A series of summer fun may be in store for Carl Earnshaw, the director of Special Olympics Virginia's Southeast Section.
Earnshaw witnessed the spanking new sand sport unfold at Virginia Beach June 6-7, when the doubles team of Phil Whitesell and Chris Henderson cruised to a first-place victory at the Virginia Beach Blast.
The competition level was ratcheted up a notch in the professionals division.
Local product Yakov Diskin--a junior on the Old Dominon University tennis team-and Alfredo Galvez steered the Virginia Beach boat deep into playoff territory.
Beach bums witnessing the sport for the first time were won over by the entertaining, electrifying duo.
Both players mastered the transition from gravel to the sand, adjusting to the unique tennis/volleyball hybrid that features a lowered volleyball net and depressurized tennis ball (the type that high school teams tend to practice with).
Doubles tennis in the sand, baby. How about it?
Other two-man wrecking crews made an immediate impact on the Beach Tennis landscape.
Guilliermo Becerra and Ricky Lowy stamped their fingerprints on the event, rolling to a convincing first place finish in the amateur tournament and later competing in the pro division for the first time.
After making quick work of the amateurs, however, the Lowy-Becerra tandem were quickly disposed of at the higher plateau.
The Old Dominion students were quickly negated by the hard-serving Henderson (a rotund railsplitter who recently shattered a spectator's eyeglasses during a game) and the box cutter-sharp Whitesell.
Whitesell, a savvy veteran, complements his partner's hard-hitting style with a fundamentally sound game.
Let's not forget, both of these players were once in Lowy and Becerra's shoes. The sudden jump to Beach Tennis was no small order for them. Whitesell and Henderson were once was once rookies themselves, soaking in the rules and intracacies of the new under-the-sun game.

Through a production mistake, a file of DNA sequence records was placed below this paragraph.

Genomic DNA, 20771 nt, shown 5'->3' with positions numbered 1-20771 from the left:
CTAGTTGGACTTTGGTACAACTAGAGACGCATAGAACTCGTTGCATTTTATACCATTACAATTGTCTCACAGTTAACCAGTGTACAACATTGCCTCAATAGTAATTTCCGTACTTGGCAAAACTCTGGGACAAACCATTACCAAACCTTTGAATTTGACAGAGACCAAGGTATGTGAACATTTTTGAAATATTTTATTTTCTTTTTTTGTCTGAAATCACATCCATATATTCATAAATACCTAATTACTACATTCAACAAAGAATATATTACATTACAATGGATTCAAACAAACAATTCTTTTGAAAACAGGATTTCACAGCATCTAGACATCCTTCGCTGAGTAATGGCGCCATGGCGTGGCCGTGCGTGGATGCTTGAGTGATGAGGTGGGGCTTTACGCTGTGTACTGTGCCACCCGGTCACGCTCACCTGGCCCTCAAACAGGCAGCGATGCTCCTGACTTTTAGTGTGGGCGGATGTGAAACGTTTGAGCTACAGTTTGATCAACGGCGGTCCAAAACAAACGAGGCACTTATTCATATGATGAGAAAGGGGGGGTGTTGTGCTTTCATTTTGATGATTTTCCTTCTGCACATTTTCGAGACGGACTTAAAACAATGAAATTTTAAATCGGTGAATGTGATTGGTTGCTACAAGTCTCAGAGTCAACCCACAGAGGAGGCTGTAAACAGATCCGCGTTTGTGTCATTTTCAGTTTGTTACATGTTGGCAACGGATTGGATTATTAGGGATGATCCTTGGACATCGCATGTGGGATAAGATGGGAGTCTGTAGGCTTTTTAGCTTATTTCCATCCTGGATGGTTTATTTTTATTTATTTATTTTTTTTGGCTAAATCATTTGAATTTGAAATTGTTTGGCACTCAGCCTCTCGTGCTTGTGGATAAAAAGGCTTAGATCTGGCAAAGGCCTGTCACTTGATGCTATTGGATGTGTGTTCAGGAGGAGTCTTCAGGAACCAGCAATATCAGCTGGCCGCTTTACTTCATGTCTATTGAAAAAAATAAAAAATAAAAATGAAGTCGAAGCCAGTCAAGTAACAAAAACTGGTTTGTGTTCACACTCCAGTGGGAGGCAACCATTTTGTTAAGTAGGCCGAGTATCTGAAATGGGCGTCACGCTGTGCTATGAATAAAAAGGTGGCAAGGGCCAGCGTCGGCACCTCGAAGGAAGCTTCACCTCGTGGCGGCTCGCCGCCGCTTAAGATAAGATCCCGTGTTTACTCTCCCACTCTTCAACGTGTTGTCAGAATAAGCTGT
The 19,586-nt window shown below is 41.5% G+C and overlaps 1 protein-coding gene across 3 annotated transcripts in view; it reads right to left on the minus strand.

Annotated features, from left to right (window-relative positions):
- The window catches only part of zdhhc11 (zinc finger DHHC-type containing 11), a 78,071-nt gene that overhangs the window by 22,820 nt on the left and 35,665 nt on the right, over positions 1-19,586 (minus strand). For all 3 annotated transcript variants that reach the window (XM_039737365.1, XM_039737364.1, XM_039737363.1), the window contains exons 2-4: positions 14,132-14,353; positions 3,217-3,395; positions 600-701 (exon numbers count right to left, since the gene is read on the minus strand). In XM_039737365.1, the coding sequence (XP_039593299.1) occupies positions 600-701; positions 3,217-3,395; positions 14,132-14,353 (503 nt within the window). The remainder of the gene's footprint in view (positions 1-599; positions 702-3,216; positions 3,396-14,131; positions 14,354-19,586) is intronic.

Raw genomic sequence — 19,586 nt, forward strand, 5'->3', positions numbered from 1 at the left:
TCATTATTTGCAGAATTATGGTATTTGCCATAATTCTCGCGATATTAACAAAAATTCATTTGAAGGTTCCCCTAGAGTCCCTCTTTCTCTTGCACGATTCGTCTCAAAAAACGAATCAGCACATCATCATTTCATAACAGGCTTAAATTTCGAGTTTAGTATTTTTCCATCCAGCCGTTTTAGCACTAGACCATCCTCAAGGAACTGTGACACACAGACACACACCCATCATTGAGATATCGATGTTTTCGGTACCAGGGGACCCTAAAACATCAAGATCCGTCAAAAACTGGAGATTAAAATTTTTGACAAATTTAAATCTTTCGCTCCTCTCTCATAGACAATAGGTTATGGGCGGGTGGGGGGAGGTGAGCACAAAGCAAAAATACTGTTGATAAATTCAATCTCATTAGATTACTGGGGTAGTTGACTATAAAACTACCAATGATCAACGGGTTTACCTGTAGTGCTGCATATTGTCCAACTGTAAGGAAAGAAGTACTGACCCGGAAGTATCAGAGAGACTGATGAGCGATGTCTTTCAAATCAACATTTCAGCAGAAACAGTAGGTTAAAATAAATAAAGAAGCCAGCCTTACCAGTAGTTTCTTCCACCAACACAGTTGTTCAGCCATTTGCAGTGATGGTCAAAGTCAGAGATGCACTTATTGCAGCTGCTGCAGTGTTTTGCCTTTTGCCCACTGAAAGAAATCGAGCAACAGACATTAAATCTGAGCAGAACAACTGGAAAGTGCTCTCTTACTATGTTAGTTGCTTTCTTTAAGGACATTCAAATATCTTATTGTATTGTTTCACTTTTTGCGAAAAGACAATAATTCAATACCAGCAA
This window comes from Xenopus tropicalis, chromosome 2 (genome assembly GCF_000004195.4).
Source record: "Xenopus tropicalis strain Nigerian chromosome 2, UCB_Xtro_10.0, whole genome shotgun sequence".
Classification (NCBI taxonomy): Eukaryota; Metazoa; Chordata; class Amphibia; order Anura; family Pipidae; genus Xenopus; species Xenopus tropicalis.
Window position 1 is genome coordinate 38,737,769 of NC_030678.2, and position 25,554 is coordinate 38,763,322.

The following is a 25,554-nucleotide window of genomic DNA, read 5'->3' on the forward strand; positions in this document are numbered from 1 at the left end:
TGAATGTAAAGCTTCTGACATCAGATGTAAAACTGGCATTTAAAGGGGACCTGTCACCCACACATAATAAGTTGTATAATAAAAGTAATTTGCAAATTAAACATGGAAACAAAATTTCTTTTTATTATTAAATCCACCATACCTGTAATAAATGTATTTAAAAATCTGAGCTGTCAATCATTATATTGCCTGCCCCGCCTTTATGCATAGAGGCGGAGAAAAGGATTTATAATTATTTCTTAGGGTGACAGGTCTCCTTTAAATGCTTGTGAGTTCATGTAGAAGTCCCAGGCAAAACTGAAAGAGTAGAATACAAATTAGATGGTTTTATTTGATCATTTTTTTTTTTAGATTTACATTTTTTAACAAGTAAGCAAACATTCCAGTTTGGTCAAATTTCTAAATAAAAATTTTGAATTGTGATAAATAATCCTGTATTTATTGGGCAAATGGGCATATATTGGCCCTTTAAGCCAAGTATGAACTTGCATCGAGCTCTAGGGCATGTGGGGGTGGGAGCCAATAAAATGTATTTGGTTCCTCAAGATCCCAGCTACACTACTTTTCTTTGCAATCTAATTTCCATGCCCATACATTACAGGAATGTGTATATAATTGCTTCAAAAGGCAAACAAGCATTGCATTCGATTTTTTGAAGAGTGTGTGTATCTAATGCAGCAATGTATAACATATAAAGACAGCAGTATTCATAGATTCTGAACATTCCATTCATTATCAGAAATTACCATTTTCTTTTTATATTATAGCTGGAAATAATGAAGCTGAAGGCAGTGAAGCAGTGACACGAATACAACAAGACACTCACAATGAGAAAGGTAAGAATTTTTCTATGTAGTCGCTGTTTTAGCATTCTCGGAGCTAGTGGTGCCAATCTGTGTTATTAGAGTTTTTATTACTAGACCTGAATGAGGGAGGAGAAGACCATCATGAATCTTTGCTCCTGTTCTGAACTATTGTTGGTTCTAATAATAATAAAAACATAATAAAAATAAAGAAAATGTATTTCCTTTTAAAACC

Beach Tennis USA director Jim Lorenzo jokingly sees the Whitesell-Henderson squad mastering the transition from the sand courts to the broadcast booths.
Lorenzo and tournament announcer J.R. Rarrick continue to quip about 2009 being the aging players' last year on the national tour.
After all, both players are on the wrong side of 30 but likely won't hang the rackets up until they've reached the ultimatum: a national championship.
Earnshaw drank in this fun competition at Virginia Beach. He's intrigued at the notion of creating a Beach Tennis USA event in the Special Olympics.
"Special Olympics is the way the world should be; rich in understanding and joy and showing no judgment," explained Rick Jeffrey, Special Olympics Virginia President on the website, www.specialolympicsva.org.
"What we try to create at a Special Olympics event is a welcome environment where everyone can participate on equal footing; athletes, family members, volunteers and the community."
Stay tuned for an exclusive feature on Earnshaw and the prospect of Beach Tennis USA being incorporated into Special Olympics...